This is not a Hollywood thriller about seven days in May. This is the astounding true story of a recent 10-day drama at a 47-unit co-op in Prospect Heights, Brooklyn, sparked by a gas leak, which, if not successfully addressed, would have changed the life of every shareholder in the co-op.
“Behind all our efforts was the fear that the gas could be shut down for several months,” says Thomas Sussewell, chief operating officer of the co-op’s management company, Goldin Management. “That’s what usually happens, especially since this is a prewar building from 1924.”
Day 1: On Thursday, May 16, National Grid installs a new state-of-the-art gas meter in the co-op. During installation, the gas is shut off.
Day 2: On Friday, May 17, an inspector from National Grid performs the mandatory pressure test on gas lines before restoring service. “We failed the pressure test,” says Felipe Rodriguez, the super. “There was a one-inch elbow going to the domestic line where they found a leak. The gas remained shut down, and our residents had no hot water. [National Grid] told us we need a special certified plumber to fix the problem.”
Goldin Management’s go-to master plumbers didn’t have the special license for such jobs that has been required since January. “To get a plumber and have them work on it very quickly was an exercise,” says Sussewell. “They had to jump us in front of the line.” ABR Plumbing & Heating shows up at 3 P.M. and fixes the leaking elbow.
Day 3: On Saturday, May 18, National Grid is unable to perform another pressure test because neighborhood streets are closed for a marathon on Eastern Parkway.
Day 4: On Sunday, May 19, nobody is working – and residents are furious. “There are all these personal dramas playing out,” says Sussewell. “The board was very helpful dealing with the shareholders’ frustrations, which freed us up to deal with the gas lines.”
Day 5: On Monday, May 20, the pipes fail the pressure test again. “It turned out that on 85 feet of pipes, all elbows connecting these pipes have to be changed,” says Albert Guglielmo, the property manager. “When you connect old pipes to new pipes, it’s like a chain reaction – it’s spreading like cancer. Now it’s a monster.” The plumbers work frantically into the night.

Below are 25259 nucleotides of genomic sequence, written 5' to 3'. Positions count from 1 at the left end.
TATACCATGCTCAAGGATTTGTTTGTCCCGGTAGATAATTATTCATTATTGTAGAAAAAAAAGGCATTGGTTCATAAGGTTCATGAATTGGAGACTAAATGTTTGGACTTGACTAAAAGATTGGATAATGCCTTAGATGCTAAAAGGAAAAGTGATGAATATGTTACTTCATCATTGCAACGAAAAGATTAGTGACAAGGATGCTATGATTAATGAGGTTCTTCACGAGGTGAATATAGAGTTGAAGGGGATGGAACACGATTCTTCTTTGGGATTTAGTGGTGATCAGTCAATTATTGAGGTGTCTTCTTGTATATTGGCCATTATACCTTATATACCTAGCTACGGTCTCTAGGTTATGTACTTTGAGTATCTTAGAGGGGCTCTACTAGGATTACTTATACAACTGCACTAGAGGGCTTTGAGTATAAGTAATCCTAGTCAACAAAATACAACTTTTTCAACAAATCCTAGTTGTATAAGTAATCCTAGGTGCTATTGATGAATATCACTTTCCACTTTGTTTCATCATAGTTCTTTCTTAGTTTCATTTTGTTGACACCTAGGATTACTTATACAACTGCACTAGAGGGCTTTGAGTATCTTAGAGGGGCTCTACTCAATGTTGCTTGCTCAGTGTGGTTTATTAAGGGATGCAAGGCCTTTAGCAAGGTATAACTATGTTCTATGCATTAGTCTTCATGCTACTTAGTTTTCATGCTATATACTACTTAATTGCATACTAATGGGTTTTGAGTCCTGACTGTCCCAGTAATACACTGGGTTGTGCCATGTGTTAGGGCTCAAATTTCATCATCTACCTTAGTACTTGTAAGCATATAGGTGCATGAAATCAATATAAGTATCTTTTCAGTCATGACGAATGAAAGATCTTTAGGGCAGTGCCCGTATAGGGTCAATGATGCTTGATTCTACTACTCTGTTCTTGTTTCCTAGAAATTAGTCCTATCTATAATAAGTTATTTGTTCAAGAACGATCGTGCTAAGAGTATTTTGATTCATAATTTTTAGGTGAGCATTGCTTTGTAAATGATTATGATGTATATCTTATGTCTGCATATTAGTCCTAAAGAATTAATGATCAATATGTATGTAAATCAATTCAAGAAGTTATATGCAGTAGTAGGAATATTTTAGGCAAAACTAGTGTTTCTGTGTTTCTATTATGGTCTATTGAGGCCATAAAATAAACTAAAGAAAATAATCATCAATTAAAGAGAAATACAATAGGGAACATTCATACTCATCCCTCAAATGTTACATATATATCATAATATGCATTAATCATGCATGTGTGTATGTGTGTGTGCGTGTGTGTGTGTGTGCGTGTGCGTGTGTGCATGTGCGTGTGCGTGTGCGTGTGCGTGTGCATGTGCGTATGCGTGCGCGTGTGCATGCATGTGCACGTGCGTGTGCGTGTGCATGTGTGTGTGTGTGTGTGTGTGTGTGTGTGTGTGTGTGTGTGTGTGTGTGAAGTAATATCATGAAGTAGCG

Day 6: On Tuesday, May 21, the tension escalates. “We changed three-inch pipes and three-and-a-half-inch couplings,” says Rodriguez, the super. “That means now the Department of Buildings will have to do their own inspections to make sure the pipes can hold the pressure.”
Day 7: On Wednesday, May 22, the DOB promises to show up in about two weeks. Guglielmo says “No, no, no!” and starts calling DOB supervisors – without success.
Day 8: On Thursday, May 23, co-op board president Alan Mass recommends getting Arna Lipkind, manager of constituent services for the city council majority leader Laurie Cumbo, involved. “And what do you know?” says Guglielmo. “The inspector from the DOB says he will come the very next day.”
Day 9: Friday, May 24, the building passes the DOB test in the afternoon. National Grid still has to come back for another pressure test after the DOB has confirmed that all is clear. The DOB inspector has his laptop with him, and he loads the result into the DOB main computer system. At 8 P.M. the plumber calls Guglielmo to tell him the inspection result is not in the DOB database.
Day 10: Saturday, May 25, the plumber informs Guglielmo that the DOB test result is now showing up in the database. National Grid claims there are no inspectors in the field on the Memorial Day weekend. Anticipating this problem, Guglielmo has the mobile phone number of an inspector, and he knows he’s working that day nearby in Queens. After numerous phone calls from Guglielmo, the inspector shows up at the co-op in the afternoon.
“The test took more than three hours,” says Rodriguez. “They do the pressure test, the nitrogen test, they make sure all the air is out of the line, that the boiler turns on, that the regulators and everything is working. Then they filled out some forms and turned on the gas.”
Ten tense days had come to an end – at a cost of about $22,000.